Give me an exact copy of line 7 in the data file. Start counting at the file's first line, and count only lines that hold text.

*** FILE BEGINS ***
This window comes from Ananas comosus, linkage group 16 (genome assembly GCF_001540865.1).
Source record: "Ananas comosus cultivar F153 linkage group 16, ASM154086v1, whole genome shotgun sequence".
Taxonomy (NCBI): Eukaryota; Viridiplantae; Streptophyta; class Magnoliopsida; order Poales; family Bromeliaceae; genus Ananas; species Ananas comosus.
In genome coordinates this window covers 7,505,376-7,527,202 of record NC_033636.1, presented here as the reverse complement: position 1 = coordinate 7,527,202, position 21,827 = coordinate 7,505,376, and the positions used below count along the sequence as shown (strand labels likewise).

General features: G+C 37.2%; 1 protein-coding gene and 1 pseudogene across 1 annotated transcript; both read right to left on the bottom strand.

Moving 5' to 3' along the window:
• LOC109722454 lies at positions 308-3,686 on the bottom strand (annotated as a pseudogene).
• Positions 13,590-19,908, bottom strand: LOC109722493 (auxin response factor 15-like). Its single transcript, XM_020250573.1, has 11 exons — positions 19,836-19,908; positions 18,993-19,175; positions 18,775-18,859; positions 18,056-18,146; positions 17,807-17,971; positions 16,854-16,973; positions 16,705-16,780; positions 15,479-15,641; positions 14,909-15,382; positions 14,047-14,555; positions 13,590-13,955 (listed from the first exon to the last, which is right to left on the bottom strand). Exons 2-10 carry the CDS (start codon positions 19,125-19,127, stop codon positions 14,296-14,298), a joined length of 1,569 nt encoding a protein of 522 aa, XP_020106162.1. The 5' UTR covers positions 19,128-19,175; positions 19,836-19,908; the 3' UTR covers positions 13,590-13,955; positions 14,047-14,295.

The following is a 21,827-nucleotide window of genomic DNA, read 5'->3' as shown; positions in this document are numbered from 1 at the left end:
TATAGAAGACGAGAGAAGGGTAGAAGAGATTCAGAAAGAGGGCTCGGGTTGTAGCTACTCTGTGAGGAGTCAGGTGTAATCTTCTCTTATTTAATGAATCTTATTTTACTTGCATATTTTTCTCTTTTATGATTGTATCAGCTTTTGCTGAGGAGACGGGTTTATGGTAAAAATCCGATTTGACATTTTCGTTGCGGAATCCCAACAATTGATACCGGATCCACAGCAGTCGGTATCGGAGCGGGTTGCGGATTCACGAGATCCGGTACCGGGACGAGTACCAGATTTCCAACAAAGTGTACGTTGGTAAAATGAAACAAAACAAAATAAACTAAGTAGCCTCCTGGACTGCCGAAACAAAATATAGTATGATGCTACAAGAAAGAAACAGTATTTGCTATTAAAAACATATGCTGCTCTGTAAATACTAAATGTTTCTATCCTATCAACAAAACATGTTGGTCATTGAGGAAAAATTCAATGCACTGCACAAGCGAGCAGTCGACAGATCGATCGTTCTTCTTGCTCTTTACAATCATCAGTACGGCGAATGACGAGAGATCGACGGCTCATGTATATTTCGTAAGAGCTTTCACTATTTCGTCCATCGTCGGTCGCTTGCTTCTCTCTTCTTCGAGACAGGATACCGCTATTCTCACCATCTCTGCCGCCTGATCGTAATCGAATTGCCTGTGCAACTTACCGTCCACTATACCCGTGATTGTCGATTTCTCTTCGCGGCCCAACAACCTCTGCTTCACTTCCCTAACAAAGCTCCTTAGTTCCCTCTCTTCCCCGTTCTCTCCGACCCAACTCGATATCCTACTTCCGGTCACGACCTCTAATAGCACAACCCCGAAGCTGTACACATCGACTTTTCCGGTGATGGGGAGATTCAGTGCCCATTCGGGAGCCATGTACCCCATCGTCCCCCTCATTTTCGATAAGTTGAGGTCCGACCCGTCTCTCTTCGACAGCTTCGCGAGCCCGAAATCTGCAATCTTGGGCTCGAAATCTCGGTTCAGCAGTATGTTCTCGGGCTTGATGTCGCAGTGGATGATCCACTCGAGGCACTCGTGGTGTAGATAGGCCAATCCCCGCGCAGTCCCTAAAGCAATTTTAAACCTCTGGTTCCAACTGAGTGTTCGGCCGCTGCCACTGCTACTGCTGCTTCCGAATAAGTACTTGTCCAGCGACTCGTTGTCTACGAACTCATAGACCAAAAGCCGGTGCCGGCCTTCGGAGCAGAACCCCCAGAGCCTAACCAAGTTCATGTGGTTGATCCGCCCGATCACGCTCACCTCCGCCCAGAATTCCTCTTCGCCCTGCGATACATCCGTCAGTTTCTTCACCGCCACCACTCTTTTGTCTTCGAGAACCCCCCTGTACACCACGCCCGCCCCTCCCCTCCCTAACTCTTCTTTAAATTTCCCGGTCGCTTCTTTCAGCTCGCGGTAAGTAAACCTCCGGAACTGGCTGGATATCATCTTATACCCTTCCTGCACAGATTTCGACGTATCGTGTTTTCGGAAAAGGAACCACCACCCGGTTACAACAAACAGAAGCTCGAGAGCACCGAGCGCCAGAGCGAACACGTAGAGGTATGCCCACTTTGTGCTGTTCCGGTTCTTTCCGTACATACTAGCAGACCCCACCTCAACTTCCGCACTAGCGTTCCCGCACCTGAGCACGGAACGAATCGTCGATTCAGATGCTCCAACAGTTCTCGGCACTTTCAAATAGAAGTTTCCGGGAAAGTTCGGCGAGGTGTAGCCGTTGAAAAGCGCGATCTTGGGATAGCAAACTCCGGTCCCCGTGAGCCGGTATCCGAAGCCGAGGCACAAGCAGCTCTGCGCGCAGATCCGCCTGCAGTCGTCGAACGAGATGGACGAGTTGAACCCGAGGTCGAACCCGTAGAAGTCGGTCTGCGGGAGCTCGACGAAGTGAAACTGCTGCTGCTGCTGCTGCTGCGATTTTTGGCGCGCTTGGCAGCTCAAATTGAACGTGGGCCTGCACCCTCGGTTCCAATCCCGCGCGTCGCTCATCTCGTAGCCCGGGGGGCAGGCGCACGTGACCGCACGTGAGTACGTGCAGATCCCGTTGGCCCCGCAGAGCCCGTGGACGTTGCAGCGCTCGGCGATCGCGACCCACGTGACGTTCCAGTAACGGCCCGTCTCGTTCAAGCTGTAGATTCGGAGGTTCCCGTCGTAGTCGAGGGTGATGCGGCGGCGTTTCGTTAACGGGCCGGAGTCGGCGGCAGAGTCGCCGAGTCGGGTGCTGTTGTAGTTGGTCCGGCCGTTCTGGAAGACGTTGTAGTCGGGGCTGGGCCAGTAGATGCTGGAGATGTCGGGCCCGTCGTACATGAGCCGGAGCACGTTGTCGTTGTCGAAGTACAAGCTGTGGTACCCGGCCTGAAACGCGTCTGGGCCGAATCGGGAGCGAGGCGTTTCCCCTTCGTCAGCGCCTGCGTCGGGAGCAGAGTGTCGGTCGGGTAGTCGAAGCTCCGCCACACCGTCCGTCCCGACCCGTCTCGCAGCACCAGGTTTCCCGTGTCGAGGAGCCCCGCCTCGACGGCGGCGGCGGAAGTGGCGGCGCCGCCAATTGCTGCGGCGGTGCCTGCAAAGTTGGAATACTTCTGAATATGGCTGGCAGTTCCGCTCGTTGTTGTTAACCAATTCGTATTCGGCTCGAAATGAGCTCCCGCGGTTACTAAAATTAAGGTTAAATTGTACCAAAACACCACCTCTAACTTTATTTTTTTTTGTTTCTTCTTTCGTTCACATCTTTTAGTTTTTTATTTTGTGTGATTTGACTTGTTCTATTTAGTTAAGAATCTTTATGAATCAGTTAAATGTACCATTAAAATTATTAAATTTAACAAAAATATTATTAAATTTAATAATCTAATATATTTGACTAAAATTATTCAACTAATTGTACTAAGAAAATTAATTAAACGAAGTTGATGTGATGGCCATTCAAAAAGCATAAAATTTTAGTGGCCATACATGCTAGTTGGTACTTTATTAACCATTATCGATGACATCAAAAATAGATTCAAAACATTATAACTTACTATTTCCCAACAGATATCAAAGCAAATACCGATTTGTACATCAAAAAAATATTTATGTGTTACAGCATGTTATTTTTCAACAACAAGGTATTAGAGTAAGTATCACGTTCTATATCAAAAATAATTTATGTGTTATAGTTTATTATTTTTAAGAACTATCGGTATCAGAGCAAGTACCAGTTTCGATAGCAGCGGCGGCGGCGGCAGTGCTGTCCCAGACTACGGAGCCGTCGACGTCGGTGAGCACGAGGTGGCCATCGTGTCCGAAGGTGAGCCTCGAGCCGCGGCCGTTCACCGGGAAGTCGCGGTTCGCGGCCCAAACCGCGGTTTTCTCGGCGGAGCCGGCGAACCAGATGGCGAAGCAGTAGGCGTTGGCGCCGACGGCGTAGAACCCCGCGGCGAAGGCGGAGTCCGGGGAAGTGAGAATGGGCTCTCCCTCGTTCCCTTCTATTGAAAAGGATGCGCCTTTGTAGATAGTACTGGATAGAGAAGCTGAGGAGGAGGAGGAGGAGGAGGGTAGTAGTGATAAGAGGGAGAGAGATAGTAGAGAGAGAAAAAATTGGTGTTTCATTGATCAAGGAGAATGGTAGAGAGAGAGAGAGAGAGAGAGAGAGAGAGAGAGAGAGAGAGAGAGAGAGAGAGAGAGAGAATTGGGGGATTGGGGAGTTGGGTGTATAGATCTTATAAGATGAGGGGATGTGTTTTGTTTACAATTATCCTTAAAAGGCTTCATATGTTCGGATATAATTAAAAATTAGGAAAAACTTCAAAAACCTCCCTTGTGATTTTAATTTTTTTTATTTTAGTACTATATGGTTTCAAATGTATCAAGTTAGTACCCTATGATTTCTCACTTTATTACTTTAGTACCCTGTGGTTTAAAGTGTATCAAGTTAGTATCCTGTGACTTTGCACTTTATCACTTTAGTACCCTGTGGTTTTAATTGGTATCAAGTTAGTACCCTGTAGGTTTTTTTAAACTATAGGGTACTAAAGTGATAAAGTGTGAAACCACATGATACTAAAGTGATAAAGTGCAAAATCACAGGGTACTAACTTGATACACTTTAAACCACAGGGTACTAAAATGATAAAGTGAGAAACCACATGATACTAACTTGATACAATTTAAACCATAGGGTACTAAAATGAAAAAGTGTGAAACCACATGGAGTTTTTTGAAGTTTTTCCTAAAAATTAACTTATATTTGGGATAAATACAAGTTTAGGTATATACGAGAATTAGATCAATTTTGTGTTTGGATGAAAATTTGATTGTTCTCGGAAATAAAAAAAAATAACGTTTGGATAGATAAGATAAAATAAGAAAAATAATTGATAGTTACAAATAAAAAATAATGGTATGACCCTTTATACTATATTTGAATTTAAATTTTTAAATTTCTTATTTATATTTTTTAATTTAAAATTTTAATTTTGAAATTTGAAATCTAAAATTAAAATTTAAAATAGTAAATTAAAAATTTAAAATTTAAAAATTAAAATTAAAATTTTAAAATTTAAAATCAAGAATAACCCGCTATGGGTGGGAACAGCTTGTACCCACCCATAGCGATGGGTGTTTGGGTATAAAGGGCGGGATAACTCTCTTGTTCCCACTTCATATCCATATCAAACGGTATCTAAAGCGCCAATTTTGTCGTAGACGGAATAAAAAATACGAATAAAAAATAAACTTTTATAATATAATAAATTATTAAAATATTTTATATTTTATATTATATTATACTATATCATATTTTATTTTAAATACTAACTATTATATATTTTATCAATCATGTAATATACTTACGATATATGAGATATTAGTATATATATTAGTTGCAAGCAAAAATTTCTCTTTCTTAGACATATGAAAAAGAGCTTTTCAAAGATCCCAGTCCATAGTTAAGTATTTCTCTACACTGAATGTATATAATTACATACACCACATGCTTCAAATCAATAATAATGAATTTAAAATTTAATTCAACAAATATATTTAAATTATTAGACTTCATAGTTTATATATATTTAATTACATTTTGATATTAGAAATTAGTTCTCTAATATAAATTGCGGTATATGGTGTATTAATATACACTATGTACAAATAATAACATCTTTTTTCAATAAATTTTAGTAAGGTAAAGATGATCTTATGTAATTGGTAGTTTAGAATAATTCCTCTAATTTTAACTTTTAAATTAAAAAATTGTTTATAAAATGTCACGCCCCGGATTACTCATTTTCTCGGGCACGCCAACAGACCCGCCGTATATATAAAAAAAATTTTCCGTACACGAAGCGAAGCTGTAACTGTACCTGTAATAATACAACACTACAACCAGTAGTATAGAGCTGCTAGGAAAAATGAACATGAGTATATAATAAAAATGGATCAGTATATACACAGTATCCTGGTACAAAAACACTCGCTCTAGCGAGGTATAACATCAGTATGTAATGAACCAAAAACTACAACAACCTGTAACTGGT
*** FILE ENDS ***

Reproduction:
• LOC109722454 lies at positions 308-3,686 on the bottom strand (annotated as a pseudogene).